2. Immigrants come here to take welfareImmigrants come to work and reunite with family members. Immigrant labor force participation is consistently higher than native-born, and immigrant workers make up a larger share of the U.S. labor force (12.4%) than they do the U.S. population (11.5%). Moreover, the ratio between immigrant use of public benefits and the amount of taxes they pay is consistently favorable to the U.S., unless the "study" was undertaken by an anti-immigrant group. In one estimate, immigrants earn about $240 billion a year, pay about $90 billion a year in taxes, and use about $5 billion in public benefits. In another cut of the data, immigrant tax payments total $20 to $30 billion more than the amount of government services they use.American Immigration Lawyers Association, Urban Institute
3. Immigrants send all their money back to their home countriesIn addition to the consumer spending of immigrant households, immigrants and their businesses contribute $162 billion in tax revenue to U.S. federal, sate, and local governments. While it is true that immigrants remit billions of dollars a year to their home countries, this is one of the most targeted and effective forms of direct foreign investment.Cato Institute, Inter-American Development Bank
4. Immigrants take jobs and opportunity away from AmericansThe largest wave of immigration to the U.S. since the early 1900s coincided with our lowest national unemployment rate and fastest economic growth. Immigrant entrepreneurs create jobs for U.S. and foreign workers, and foreign-born students allow many U.S. graduate programs to keep their doors open. While there has been no comprehensive study done of immigrantowned businesses, we have countless examples: in Silicon Valley, companies begun by Chinese and Indian immigrants generated more than $19.5 billion in sales and nearly 73,000 jobs in 2000.Brookings Institution
5. Immigrants are a drain on the U.S. economyDuring the 1990s half of all new workers were foreignborn, filling gaps left by native-born workers in both the high-and low-skill ends of the spectrum. Immigrants fill jobs in key sectors, start their own businesses, and contribute to a thriving economy. The net benefit of immigration to the U.S. is nearly $10 billion annually. As Alan Greenspan points out, 70% of immigrants arrive in prime working age. That means we haven't spent a penny on their education, yet they are transplanted into our workforce and will contribute $500 billion toward our social security system over the next 20 years.National Academy of Sciences, Center for Labor Market Studies at Northeastern University, Federal Reserve
6. Immigrants don't want to learn English or become AmericansWithin ten years of arrival, more than 75% of immigrants speak Englishwell; moreover, demand for English classes at the adult level far exceeds supply. Greater than 33% of immigrants are naturalized citizens; given increased immigration in the 1990s, this figure will rise as more legal permanent residents become eligible for naturalization in the coming years. The number of immigrants naturalizing spiked sharply after two events: enactment of immigration and welfare reform laws in 1996, and the terrorist attacks in 2001.U.S. Census Bureau, U.S. Department of Homeland Security (Bureau of Citizenship and Immigration Services)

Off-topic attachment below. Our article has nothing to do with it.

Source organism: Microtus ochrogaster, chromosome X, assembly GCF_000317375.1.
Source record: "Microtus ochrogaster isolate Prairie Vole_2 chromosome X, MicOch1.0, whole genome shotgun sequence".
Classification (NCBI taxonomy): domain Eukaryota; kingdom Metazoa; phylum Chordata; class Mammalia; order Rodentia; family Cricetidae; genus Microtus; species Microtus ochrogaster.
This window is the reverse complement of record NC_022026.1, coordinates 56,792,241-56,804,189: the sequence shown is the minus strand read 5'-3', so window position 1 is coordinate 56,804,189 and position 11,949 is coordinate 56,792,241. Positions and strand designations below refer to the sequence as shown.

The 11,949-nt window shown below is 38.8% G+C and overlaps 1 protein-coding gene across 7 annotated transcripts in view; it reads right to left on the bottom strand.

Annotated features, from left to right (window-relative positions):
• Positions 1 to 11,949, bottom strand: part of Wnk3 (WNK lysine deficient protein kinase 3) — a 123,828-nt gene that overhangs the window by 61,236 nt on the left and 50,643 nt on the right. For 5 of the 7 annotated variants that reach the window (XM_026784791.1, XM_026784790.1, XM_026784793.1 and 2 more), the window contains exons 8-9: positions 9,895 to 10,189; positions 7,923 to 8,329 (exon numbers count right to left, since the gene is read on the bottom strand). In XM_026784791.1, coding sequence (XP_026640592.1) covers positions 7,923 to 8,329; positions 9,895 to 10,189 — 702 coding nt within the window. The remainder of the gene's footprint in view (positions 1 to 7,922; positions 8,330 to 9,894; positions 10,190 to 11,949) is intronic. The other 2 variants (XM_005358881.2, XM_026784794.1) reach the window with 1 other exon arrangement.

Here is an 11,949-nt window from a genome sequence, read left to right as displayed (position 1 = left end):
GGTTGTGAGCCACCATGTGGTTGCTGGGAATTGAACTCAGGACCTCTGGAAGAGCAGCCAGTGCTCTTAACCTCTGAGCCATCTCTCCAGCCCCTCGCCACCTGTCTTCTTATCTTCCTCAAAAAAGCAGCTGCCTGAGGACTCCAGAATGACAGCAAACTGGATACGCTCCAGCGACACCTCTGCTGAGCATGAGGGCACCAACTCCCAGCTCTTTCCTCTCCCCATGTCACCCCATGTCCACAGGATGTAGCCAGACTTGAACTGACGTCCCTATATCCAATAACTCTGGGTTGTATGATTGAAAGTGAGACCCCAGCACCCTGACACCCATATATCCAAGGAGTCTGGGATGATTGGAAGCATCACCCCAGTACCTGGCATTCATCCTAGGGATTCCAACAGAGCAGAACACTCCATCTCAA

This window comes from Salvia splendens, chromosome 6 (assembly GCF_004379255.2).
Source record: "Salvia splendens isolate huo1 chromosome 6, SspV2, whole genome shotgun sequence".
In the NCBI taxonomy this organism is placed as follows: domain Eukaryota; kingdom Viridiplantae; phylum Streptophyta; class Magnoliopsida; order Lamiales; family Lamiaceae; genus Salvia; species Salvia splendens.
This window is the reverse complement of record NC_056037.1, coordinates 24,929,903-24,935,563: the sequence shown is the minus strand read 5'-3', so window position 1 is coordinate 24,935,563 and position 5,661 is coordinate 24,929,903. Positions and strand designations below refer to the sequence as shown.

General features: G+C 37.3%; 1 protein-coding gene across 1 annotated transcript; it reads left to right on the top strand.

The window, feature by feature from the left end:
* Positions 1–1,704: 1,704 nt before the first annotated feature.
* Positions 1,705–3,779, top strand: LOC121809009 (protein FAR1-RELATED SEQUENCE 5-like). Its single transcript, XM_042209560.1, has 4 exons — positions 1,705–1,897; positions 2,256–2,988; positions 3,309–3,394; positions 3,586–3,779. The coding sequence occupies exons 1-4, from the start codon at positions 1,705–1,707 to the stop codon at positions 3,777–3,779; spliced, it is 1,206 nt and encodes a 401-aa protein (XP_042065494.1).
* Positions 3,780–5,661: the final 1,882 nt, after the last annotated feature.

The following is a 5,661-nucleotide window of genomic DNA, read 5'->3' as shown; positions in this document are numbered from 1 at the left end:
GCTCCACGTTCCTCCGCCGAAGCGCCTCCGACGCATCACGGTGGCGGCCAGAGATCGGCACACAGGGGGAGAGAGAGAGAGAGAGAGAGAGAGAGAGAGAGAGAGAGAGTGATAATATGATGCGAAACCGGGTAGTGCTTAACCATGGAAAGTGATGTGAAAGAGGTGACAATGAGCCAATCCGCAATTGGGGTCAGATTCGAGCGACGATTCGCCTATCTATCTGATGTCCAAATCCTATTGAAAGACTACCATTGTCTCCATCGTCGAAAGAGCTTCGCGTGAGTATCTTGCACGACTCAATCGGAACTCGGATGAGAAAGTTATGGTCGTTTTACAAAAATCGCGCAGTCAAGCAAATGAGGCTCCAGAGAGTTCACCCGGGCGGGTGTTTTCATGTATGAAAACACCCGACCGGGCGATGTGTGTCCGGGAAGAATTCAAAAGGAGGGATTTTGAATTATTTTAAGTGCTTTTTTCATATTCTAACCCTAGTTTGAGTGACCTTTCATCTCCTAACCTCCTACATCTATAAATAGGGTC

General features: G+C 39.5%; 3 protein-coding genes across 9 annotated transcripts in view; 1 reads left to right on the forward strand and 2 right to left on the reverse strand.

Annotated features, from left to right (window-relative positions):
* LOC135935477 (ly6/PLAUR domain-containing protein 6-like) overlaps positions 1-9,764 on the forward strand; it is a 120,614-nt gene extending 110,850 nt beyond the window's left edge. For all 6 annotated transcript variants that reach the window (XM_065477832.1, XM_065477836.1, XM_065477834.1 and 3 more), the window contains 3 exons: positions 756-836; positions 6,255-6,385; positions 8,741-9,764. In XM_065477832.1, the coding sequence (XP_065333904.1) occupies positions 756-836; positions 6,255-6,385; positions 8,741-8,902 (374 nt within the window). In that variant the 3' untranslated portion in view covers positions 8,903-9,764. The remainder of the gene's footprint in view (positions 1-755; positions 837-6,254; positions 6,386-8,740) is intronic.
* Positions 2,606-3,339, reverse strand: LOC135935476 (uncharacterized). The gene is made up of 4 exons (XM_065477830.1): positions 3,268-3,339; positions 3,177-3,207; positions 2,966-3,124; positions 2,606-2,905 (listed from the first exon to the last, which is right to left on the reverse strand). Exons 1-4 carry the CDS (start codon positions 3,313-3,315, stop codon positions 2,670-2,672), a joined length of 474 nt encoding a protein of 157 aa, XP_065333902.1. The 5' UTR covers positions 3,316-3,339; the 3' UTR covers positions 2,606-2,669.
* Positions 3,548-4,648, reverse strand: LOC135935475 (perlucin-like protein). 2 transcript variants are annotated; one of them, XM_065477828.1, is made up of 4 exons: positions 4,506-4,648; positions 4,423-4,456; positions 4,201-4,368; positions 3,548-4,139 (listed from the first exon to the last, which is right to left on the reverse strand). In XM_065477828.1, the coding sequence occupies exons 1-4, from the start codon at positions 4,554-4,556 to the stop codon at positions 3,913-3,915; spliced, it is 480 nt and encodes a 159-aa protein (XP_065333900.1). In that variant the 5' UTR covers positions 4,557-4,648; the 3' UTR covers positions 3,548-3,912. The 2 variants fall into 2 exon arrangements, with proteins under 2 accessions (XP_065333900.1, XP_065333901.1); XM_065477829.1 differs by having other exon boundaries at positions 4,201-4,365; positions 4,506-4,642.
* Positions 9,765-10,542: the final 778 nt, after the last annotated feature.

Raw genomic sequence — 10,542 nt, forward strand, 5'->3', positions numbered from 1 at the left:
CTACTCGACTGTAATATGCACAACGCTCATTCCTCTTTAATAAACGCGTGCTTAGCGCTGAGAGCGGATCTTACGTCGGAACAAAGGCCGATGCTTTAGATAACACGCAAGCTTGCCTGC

7. Today's immigrants are different than those of 100 years agoThe percentage of the U.S. population that is foreign-born now stands at 11.5%; in the early 20th century it was approximately 15%. Similar to accusations about today's immigrants, those of 100 years ago initially often settled in mono-ethnic neighborhoods, spoke their native languages, and built up newspapers and businesses that catered to their fellow émigrés. They also experienced the same types of discrimination that today's immigrants face, and integrated within American culture at a similar rate. If we view history objectively, we remember that every new wave of immigrants has been met with suspicion and doubt and yet, ultimately, every past wave of immigrants has been vindicated and saluted.U.S. Census Bureau
8. Most immigrants cross the border illegallyAround 75% have legal permanent (immigrant) visas; of the 25% that are undocumented, 40% overstayed temporary (non-immigrant) visas.INS Statistical Yearbook
9. Weak U.S. border enforcement has lead to high undocumented immigrationFrom 1986 to 1998, the border Patrol's budget increased six-fold and the number of agents stationed on our southwest border doubled to 8,500. The border Patrol also toughened its enforcement strategy, heavily fortifying typical urban entry points and pushing migrants into dangerous desert areas, in hopes of deterring crossings. Instead, the undocumented immigrant population doubled in that timeframe, to 8 million—despite the legalization of nearly 3 million immigrants after the enactment of the Immigration Reform and Control Act in 1986. Insufficient legal avenues for immigrants to enter the U.S., compared with the number of jobs available to them, have created this current conundrum.Cato Institute
10. The war on terrorism can be won through immigration restrictionsNo security expert since September 11th, 2001 has said that restrictive immigration measures would have prevented the terrorist attacks—instead, the key is good use of good intelligence. Most of the 9/11 hijackers were here on legal visas. Since 9/11, the myriad of measures targeting immigrants in the name of national security have netted no terrorism prosecutions. In fact, several of these measures could have the opposite effect and actually make us less safe, as targeted communities of immigrants are afraid to come forward with information.Newspaper articles, various security experts, and think tanks



Graham, Hugh Davis. Collision Course: The Strange Convergence of Affirmative Action and Immigration Policy in America. New York: Oxford University Press, 2003.

Laham, Nicholas. Ronald Reagan and the Politics of Immigration Reform. Westport, CT: Praeger Publishers, 2000.

Lee, Kenneth K. Huddled Masses, Muddled Laws: Why Contemporary Immigration Policy Fails to Reflect Public Opinion. Westport, CT: Praeger Publishers, 1998.

Reimers, David M. Unwelcome Strangers: American Identity and the Turn against Immigration. New York: Columbia University Press, 1998.

Web sites

Federation for American Immigration Reform. "Federation for American Immigration Reform." 〈〉 (accessed June 16, 2006).

National Immigration Forum. "National Immigration Forum." 〈〉 (accessed June 16, 2006).